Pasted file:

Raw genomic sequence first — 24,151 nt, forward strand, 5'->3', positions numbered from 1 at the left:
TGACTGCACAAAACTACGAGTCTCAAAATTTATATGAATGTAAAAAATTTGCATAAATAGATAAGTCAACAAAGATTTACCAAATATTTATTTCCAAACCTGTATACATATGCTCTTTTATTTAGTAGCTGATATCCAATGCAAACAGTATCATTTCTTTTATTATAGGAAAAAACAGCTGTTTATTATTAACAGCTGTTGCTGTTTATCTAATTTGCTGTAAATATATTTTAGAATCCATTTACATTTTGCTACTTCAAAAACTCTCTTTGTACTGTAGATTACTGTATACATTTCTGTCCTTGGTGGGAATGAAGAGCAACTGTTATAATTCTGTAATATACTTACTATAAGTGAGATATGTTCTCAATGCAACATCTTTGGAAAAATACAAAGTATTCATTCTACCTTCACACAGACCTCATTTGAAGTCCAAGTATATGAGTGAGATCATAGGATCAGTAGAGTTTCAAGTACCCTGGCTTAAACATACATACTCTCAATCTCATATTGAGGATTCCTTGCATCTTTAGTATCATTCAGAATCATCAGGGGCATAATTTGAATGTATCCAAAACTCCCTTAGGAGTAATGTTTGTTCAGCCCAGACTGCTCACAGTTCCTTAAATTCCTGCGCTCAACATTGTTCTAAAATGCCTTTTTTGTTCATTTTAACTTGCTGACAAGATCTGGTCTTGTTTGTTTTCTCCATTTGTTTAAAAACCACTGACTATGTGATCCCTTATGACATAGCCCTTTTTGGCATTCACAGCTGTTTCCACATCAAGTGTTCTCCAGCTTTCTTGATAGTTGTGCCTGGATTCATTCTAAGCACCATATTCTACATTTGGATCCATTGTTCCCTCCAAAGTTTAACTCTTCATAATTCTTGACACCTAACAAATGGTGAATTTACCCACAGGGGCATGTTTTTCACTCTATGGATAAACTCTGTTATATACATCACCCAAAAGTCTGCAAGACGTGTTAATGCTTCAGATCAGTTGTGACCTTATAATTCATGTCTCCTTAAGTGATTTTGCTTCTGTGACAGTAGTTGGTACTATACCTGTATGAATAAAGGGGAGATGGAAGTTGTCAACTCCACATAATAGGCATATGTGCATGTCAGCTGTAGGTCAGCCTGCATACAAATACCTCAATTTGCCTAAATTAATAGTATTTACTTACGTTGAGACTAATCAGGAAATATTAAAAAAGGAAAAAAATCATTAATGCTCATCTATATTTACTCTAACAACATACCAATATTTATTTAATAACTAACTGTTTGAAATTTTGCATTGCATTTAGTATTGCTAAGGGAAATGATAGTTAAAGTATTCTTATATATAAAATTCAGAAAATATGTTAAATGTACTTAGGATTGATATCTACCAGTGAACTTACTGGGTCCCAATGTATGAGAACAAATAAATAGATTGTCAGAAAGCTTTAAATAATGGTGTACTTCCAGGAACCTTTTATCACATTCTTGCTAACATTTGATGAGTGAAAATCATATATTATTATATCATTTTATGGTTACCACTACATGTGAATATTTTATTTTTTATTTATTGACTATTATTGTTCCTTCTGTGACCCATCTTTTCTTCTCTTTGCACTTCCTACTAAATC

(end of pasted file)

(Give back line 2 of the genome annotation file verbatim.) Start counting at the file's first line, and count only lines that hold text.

TGACTGCACAAAACTACGAGTCTCAAAATTTATATGAATGTAAAAAATTTGCATAAATAGATAAGTCAACAAAGATTTACCAAATATTTATTTCCAAACCTGTATACATATGCTCTTTTATTTAGTAGCTGATATCCAATGCAAACAGTATCATTTCTTTTATTATAGGAAAAAACAGCTGTTTATTATTAACAGCTGTTGCTGTTTATCTAATTTGCTGTAAATATATTTTAGAATCCATTTACATTTTGCTACTTCAAAAACTCTCTTTGTACTGTAGATTACTGTATACATTTCTGTCCTTGGTGGGAATGAAGAGCAACTGTTATAATTCTGTAATATACTTACTATAAGTGAGATATGTTCTCAATGCAACATCTTTGGAAAAATACAAAGTATTCATTCTACCTTCACACAGACCTCATTTGAAGTCCAAGTATATGAGTGAGATCATAGGATCAGTAGAGTTTCAAGTACCCTGGCTTAAACATACATACTCTCAATCTCATATTGAGGATTCCTTGCATCTTTAGTATCATTCAGAATCATCAGGGGCATAATTTGAATGTATCCAAAACTCCCTTAGGAGTAATGTTTGTTCAGCCCAGACTGCTCACAGTTCCTTAAATTCCTGCGCTCAACATTGTTCTAAAATGCCTTTTTTGTTCATTTTAACTTGCTGACAAGATCTGGTCTTGTTTGTTTTCTCCATTTGTTTAAAAACCACTGACTATGTGATCCCTTATGACATAGCCCTTTTTGGCATTCACAGCTGTTTCCACATCAAGTGTTCTCCAGCTTTCTTGATAGTTGTGCCTGGATTCATTCTAAGCACCATATTCTACATTTGGATCCATTGTTCCCTCCAAAGTTTAACTCTTCATAATTCTTGACACCTAACAAATGGTGAATTTACCCACAGGGGCATGTTTTTCACTCTATGGATAAACTCTGTTATATACATCACCCAAAAGTCTGCAAGACGTGTTAATGCTTCAGATCAGTTGTGACCTTATAATTCATGTCTCCTTAAGTGATTTTGCTTCTGTGACAGTAGTTGGTACTATACCTGTATGAATAAAGGGGAGATGGAAGTTGTCAACTCCACATAATAGGCATATGTGCATGTCAGCTGTAGGTCAGCCTGCATACAAATACCTCAATTTGCCTAAATTAATAGTATTTACTTACGTTGAGACTAATCAGGAAATATTAAAAAAGGAAAAAAATCATTAATGCTCATCTATATTTACTCTAACAACATACCAATATTTATTTAATAACTAACTGTTTGAAATTTTGCATTGCATTTAGTATTGCTAAGGGAAATGATAGTTAAAGTATTCTTATATATAAAATTCAGAAAATATGTTAAATGTACTTAGGATTGATATCTACCAGTGAACTTACTGGGTCCCAATGTATGAGAACAAATAAATAGATTGTCAGAAAGCTTTAAATAATGGTGTACTTCCAGGAACCTTTTATCACATTCTTGCTAACATTTGATGAGTGAAAATCATATATTATTATATCATTTTATGGTTACCACTACATGTGAATATTTTATTTTTTATTTATTGACTATTATTGTTCCTTCTGTGACCCATCTTTTCTTCTCTTTGCACTTCCTACTAAATC